Tag Archives: language

I’m Just Saying

as opposed to talking, speaking, verbally
expressing myself, articulating, perhaps
enunciating, or maybe even communicating;
I’m just saying. Words have power when
they’re stated, spoken, told, disclosed, but
those linguistic weapons are swiftly disarmed
if we simply say that our saying is “just,”
because just makes us blameless and right.

We Shall Meet Again In The Nightmare Machine

when our souls are stolen out from high
and our once-flesh memories run dry
we shall meet again in the nightmare machine

when the primordial ooze of life turns to waste
and our callow carbon copies crumble in haste
we shall meet again in the nightmare machine

when our weak words are ripped apart —
linguistic entrails, bleeding art —
and sounds eviscerate the start
we shall meet again in the nightmare machine

Mal Means Bad (in the Latin)

How heavy, thine heart?
I’ll weigh it on a grey scale
and then I guess we’ll talk.
Do you recall the time you told me,
“Mal means ‘bad’ in Latin?”

I still speak in tongues and lips and fingertips,
and I keep stuttering semantics, and I always
let you fall for it, making meaning out
of every fated kiss; and I hoped that it
would never come to this

but it always does its part
I’ll weigh it on a grey scale
and then I guess we’ll talk.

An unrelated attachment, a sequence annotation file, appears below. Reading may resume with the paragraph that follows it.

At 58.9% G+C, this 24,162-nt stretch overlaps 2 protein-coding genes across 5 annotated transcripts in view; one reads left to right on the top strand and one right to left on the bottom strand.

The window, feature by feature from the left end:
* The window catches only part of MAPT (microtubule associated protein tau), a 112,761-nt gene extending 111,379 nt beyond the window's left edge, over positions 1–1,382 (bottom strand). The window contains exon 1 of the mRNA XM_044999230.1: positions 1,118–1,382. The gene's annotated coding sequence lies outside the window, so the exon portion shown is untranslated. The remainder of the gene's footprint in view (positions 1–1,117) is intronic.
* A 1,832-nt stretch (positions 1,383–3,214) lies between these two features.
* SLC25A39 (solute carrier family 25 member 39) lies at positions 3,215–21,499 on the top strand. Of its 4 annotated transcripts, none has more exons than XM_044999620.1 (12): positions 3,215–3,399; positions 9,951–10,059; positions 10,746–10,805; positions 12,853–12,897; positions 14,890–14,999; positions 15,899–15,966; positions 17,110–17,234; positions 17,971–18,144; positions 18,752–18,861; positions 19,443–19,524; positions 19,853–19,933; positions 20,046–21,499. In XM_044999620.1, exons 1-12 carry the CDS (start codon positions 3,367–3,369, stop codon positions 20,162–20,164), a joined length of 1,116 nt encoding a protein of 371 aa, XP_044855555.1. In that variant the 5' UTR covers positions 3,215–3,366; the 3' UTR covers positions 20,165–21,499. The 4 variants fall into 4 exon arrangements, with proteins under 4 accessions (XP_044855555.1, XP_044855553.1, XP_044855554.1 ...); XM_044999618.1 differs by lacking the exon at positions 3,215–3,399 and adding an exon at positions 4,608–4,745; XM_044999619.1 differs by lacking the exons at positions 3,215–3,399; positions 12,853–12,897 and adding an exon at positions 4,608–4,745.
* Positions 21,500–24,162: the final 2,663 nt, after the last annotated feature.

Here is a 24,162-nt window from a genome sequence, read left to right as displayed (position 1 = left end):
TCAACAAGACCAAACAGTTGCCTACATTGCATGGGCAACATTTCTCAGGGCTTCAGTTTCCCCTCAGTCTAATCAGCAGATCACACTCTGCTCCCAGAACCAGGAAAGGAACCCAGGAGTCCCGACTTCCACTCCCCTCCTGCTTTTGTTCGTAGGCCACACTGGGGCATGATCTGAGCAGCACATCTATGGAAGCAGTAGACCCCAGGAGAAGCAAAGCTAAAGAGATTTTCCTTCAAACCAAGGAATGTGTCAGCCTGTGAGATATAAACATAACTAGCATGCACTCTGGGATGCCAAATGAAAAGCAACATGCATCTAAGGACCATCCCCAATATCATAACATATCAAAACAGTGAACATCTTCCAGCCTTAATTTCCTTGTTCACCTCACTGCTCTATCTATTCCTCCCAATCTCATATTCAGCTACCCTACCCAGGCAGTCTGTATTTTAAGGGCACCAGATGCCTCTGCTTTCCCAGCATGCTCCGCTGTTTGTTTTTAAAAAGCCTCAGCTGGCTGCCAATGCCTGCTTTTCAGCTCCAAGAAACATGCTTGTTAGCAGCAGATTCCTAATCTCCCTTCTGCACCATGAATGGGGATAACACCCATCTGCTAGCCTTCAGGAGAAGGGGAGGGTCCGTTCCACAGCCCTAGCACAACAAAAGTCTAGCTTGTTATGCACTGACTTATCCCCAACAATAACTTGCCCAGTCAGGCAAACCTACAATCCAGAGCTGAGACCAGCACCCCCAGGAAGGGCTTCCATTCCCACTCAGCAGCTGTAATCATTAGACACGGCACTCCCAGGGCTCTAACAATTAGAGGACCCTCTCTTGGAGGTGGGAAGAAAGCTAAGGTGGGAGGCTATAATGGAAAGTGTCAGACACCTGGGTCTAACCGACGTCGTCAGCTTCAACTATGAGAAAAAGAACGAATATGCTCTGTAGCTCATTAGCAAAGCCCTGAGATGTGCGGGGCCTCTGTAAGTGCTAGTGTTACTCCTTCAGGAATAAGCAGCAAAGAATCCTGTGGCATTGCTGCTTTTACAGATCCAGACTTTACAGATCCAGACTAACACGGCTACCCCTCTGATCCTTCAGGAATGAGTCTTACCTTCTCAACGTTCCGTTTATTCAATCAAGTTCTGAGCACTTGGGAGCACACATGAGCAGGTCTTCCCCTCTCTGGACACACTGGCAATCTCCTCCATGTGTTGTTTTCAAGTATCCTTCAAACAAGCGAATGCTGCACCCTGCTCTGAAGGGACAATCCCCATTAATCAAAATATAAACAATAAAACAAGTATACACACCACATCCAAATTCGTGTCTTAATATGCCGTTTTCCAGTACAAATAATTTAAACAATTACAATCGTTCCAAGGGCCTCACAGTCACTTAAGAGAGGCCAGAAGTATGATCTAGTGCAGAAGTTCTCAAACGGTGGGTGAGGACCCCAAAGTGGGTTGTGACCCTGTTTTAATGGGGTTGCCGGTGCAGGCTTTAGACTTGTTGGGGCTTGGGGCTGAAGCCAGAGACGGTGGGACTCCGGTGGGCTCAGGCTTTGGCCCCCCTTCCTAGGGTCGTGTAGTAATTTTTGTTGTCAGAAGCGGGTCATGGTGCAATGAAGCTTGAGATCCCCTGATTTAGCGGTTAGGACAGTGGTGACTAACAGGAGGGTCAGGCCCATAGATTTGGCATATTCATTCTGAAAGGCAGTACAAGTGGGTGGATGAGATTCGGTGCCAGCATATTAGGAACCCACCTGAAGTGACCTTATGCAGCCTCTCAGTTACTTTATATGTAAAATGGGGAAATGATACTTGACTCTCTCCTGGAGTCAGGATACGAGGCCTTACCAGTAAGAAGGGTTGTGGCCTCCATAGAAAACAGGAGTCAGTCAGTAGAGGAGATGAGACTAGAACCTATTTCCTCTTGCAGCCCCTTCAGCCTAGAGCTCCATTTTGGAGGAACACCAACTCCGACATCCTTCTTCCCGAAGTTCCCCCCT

Do you recall the time you told me,
“Mal means ‘bad’ in Latin?”

As always, art is open
to the interpretation
of the patron, and while I may
have lost you in translation,
I was found sleeping soundly
in a sea of constellations where
I drowned beneath the comfortable
blankets of abyss, its never-ending
nothingness reminding me
of all that I had missed.

Though I’m hardly a scientist, it seems
to be my density, and not my mass,
that helps me stay afloat; I guess that I’ve
been lying to myself all along. My heart
has only half the hallowed substance of
the ocean that it swallows (albeit eloquently),
but like drinking too much water, you
can drown your cells and suffocate yourself
until you choke; if that’s a metaphor,

I meant it for my heart
I’ll weigh it on a grey scale
and then I guess we’ll talk.
Do you recall the time you told me,
“Mal means ‘bad’ in Latin?”

My betrayal knows no tragedy, and so
my greatest stories have all spilled
from my own pen, and my authenticity
is never called to question, like the
greatest of the dead white men; it seems
I will not go down in history as the
soft romantic man that I believe myself
to be. Instead, I leave my Juliets for
dead and carry on, never stopping
long enough to wonder if I’m wrong.